Clean Energy Package

The Clean Energy Package went through the Federal Senate yesterday ensuring Australia will have a price on carbon from 1st July next year.  It went through on party lines with support from independent MP Tony Windsor, Barnaby Joyce wasted no time in making personal attacks on Mr Winsor, whose independence gives him great power and puts him under even greater pressure.  The starting price will be fixes at $23 per tonne.  This starts Australia on the path of shouldering our international commitments on carbon reduction, we are one of the highest per capita emitters on the planet and the Clean Energy Package will demonstrate to the world we intend to address this.  For more information on why a carbon price is good for Australia check out EarthCare published in the Fremantle Herald on 5th March 2011.

Opposition claims it will remove the price on carbon are bluff and bluster, I recall Labor making the same claims related to the GST and when elected found it would be almost impossible to do, the same will be the case with a price on carbon.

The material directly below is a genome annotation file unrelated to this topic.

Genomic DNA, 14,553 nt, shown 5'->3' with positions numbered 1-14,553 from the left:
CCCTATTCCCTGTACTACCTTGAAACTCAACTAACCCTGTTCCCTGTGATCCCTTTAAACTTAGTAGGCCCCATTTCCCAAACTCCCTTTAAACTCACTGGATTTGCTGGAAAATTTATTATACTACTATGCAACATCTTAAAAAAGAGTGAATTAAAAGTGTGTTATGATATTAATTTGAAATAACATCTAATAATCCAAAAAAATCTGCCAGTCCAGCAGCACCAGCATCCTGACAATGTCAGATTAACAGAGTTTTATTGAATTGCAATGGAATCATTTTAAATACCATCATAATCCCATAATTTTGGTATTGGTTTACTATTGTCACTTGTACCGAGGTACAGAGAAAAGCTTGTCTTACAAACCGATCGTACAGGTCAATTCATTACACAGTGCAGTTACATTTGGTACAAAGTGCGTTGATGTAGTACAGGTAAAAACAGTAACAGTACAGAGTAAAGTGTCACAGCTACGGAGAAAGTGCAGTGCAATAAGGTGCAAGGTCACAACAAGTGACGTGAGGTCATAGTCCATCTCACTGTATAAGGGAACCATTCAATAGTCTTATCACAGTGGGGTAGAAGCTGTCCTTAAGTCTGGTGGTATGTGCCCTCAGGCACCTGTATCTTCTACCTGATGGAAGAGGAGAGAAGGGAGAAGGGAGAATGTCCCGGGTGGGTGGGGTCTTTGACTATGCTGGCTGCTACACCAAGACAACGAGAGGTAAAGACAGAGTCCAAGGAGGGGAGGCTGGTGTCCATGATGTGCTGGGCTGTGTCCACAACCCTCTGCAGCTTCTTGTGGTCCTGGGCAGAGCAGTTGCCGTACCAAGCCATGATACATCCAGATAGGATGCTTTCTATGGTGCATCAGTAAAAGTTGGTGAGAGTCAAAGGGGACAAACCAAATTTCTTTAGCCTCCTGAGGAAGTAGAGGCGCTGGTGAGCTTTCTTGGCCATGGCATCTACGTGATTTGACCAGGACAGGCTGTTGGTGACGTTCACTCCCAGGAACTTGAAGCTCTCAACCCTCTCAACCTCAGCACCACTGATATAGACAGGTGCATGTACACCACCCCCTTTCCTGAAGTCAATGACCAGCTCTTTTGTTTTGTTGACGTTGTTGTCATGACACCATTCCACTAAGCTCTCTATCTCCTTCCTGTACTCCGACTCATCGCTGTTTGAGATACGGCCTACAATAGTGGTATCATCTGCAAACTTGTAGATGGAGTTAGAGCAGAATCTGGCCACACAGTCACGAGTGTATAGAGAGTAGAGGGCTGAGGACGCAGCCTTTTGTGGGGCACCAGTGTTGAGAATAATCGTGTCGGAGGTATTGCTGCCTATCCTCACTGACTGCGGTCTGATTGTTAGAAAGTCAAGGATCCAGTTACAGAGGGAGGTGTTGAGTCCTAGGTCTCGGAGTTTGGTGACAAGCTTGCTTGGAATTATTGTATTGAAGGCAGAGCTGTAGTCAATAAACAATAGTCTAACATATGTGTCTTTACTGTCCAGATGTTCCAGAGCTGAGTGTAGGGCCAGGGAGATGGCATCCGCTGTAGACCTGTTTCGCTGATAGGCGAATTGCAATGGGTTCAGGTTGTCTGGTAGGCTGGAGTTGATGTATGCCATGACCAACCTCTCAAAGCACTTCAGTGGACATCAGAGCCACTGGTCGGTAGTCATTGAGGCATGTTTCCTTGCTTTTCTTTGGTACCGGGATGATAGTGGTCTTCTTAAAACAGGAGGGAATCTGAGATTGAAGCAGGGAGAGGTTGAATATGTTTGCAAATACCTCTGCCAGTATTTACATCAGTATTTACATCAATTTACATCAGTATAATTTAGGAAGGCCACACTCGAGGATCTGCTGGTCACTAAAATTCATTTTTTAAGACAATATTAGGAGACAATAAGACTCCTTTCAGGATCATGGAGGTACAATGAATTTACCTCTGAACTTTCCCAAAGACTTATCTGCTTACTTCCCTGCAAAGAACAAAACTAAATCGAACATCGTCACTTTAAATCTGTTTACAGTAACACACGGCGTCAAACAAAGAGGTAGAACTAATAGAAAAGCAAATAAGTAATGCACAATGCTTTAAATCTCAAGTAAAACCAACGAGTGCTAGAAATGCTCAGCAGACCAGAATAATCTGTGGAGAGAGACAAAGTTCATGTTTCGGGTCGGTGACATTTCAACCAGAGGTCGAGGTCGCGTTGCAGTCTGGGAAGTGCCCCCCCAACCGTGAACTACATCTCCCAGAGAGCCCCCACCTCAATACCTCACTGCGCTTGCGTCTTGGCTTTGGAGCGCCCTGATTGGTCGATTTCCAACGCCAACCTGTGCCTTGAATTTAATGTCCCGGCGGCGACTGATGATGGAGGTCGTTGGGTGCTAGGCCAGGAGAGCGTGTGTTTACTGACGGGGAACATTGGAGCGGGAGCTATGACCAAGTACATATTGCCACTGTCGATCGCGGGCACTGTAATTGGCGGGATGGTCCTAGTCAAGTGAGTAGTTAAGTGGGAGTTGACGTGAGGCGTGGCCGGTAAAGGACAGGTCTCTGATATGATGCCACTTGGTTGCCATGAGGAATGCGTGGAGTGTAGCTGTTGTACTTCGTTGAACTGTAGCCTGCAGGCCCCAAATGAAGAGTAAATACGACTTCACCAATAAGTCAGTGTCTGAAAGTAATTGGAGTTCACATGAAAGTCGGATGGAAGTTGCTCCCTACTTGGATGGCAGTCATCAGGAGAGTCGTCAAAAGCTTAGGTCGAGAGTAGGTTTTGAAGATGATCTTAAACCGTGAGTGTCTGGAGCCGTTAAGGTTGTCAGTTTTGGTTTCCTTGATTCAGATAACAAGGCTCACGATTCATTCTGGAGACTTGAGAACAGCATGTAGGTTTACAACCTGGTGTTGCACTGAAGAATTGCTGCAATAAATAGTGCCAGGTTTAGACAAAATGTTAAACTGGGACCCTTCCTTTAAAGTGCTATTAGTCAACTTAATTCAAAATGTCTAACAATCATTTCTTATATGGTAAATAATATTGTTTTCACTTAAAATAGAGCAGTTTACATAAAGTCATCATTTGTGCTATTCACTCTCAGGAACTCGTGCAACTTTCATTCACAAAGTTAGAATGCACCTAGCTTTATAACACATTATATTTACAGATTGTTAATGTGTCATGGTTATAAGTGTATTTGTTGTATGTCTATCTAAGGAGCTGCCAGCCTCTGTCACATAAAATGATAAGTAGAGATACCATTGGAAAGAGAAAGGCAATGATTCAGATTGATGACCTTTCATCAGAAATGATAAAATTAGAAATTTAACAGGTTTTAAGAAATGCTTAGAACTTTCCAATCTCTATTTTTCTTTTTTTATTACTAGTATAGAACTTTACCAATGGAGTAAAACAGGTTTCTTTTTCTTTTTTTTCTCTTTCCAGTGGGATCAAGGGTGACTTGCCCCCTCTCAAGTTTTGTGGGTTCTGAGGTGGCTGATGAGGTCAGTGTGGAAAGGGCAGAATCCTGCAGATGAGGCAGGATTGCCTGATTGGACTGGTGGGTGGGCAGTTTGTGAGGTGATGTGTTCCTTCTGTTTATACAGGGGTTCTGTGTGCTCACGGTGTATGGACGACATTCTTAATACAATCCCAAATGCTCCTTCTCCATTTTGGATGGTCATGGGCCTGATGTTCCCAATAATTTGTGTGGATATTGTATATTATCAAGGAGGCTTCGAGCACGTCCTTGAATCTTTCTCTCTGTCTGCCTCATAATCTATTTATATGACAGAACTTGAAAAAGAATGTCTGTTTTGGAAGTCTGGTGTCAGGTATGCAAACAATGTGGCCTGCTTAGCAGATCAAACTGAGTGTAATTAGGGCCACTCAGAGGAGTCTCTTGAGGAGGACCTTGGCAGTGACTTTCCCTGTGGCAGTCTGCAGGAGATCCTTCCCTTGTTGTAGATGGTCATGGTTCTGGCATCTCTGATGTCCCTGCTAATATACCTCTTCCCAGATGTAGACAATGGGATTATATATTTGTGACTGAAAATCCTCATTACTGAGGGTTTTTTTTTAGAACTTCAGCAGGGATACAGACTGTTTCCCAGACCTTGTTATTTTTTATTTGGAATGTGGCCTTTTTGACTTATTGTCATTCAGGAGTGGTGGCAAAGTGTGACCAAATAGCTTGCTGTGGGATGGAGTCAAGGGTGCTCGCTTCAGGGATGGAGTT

The associated Carbon Farming legislation is only days away.  This legislation is designed to support the growth of abatement initiatives in the rural sector.  These are central to Australia’s commitment on carbon reduction since the ‘Greenhouse Friendly’ scheme was replaced with the National Carbon Offsets Scheme (NCOS).  Under the old Greenhouse Friendly scheme any business that changed their practices to reduce carbon emissions could sell those reductions on the open market.  An example of this is the Southern Metropolitan Regional Council (SMRC) which chose to divert putrescible waste from landfill to digesters which convert the waste into soil conditioner, consequently reducing methane emissions.  When NCOS came in it limited creditable emissions reductions to areas not covered by Australia’s Kyoto commitments.  You may recall Australia had its rural emissions exempted from our Kyoto commitments.  This is a complex issue I will not go into here other than to say it crippled the fledgling offset industry.  The problem with rural carbon sequestration is that it is difficult to measure, currently anyone attempting to offer offsets through soil sequestration pays more money to verify the amount of carbon sequestered than they could expect to get selling the offsets.  The Carbon Farming legislation contains a large sum of money for research into rural sequestration and publicity related to it.

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